write(out,"\r\n", 2);
}

close(in);
close(out);
exit(0);
}

Just Kidding. Lots of different ways
some more familiar than others.


Cheers

Serge


--
Posted from port-39.ottawa4.achilles.net [209.151.2.138]
via Mailgate.ORG Server - http://www.Mailgate.ORG

Jim Mohr

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Oct 13, 2001, 6:34:42 AM10/13/01
to
Now which is easier to read/intuitive? Your C program or my Perl script?
No Contest! If we had a problem that required text manipulation, I'd leave
ya in the dust! When the details of implementation become more complicated
than the problem you are trying to solve... it is time to explore other
alternatives... agreed??
;)

"Serge Bromow" <se...@omensys.com> wrote in message
news:75ed528ec3b93d9b0a3...@mygate.mailgate.org...

Tony Lawrence

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Oct 13, 2001, 7:03:06 AM10/13/01
to
Jim Mohr wrote:
>
> Now which is easier to read/intuitive? Your C program or my Perl script?

I think that's why he added "Just Kidding" at the end of his post.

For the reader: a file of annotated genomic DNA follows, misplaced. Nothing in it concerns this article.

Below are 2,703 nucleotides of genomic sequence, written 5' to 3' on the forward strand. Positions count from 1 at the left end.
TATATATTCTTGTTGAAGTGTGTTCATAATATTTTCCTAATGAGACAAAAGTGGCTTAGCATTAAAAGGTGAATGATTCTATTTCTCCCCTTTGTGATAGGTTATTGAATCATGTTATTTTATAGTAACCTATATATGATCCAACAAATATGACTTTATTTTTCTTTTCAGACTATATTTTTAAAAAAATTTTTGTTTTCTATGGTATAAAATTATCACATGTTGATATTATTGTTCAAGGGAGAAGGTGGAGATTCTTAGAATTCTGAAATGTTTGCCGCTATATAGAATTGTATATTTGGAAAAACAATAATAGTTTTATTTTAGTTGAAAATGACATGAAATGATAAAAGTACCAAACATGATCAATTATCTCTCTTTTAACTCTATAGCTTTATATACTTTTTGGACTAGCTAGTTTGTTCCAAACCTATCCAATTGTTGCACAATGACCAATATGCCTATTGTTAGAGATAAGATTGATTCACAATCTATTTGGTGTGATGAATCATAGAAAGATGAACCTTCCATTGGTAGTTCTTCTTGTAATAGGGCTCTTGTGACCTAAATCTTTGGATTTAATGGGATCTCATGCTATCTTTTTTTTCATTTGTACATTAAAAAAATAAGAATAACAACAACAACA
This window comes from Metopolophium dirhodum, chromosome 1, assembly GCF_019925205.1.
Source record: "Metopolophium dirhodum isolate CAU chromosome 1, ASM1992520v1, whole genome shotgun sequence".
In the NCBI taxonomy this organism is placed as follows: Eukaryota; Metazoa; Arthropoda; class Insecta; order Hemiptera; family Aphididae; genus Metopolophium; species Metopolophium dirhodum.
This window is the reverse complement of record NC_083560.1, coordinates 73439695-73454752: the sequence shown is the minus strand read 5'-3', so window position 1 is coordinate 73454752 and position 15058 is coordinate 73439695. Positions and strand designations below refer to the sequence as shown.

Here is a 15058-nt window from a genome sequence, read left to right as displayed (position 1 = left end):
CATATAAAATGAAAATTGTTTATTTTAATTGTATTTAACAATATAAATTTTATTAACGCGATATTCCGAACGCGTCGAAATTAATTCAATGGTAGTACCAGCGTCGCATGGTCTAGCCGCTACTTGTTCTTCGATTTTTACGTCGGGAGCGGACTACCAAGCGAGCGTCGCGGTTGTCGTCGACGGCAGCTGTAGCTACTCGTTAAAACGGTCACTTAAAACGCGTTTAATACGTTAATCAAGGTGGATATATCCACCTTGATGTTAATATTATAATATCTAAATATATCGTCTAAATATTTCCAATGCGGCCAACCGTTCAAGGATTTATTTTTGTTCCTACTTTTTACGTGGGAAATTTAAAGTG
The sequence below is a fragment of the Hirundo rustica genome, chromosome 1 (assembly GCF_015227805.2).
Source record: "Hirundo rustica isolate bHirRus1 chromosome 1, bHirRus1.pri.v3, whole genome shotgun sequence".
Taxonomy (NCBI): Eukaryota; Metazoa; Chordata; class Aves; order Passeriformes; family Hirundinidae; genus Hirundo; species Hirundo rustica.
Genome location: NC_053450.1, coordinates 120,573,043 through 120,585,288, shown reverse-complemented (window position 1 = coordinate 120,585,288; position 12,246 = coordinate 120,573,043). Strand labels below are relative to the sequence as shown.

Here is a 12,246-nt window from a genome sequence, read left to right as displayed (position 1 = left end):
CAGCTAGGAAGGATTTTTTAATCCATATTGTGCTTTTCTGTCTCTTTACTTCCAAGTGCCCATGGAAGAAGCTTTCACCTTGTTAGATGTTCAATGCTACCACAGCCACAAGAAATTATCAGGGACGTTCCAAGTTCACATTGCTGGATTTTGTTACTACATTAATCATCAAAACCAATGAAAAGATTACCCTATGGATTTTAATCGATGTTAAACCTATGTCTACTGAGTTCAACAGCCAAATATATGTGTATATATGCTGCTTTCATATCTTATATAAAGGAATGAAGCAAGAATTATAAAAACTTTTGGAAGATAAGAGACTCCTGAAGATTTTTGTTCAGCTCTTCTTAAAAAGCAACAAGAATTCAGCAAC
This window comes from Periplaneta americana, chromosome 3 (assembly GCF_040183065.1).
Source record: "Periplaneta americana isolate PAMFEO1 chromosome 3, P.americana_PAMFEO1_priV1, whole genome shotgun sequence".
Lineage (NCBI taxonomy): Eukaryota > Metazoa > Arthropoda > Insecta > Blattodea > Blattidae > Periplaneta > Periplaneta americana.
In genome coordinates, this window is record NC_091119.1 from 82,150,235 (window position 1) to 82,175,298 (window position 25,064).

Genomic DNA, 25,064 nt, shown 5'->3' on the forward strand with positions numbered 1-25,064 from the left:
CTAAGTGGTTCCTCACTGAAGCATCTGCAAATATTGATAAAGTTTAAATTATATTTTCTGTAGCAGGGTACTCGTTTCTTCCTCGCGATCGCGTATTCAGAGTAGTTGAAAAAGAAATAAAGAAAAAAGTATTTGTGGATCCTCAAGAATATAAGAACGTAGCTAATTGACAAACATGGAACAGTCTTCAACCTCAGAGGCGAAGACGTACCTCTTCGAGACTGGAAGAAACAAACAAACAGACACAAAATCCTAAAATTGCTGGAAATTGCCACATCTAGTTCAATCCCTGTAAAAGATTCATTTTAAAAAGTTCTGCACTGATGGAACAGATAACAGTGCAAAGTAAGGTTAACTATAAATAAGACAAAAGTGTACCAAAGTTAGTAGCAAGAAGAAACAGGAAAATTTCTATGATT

But.. if you don't know Perl (and I think everyone should:
http://pcunix.com/Unixart/loveperl.html ), writing the C program can be
quicker than spending the time to learn something new. And again, for
someone intimate with C but not with Perl, the C program is completely
understandable and the Perl, although short, is not.

We approach jobs with the tools we have. I think everyone should add
Perl to their toolbox, yes. But then I think everyone should have at
least a smattering of C too :-)

--
Tony Lawrence
SCO/Linux Support Tips, How-To's, Tests and more: http://pcunix.com

Jim Mohr

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Oct 13, 2001, 7:37:05 AM10/13/01
to
From a Unix guy who progressed from Assembler-> MacroAssembler -> C -> C++
(Yech!) -> Perl
there is NO GOING BACK, I LIVE by:

When the details of implementation become more complicated
than the problem you are trying to solve... it is time to explore other
alternatives...

There was a time when I thought 'C' was the cat's meow... ah, young and
foolish

"Tony Lawrence" <to...@pcunix.com> wrote in message
news:3BC81FB2...@pcunix.com...

Tony Lawrence

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Oct 13, 2001, 8:47:57 AM10/13/01
to
Jim Mohr wrote:
>
> From a Unix guy who progressed from Assembler-> MacroAssembler -> C -> C++
> (Yech!) -> Perl
> there is NO GOING BACK, I LIVE by:
> When the details of implementation become more complicated
> than the problem you are trying to solve... it is time to explore other
> alternatives...
>
> There was a time when I thought 'C' was the cat's meow... ah, young and
> foolish

Well, C *is* the cat's meow. It's just that Perl is a better cat for a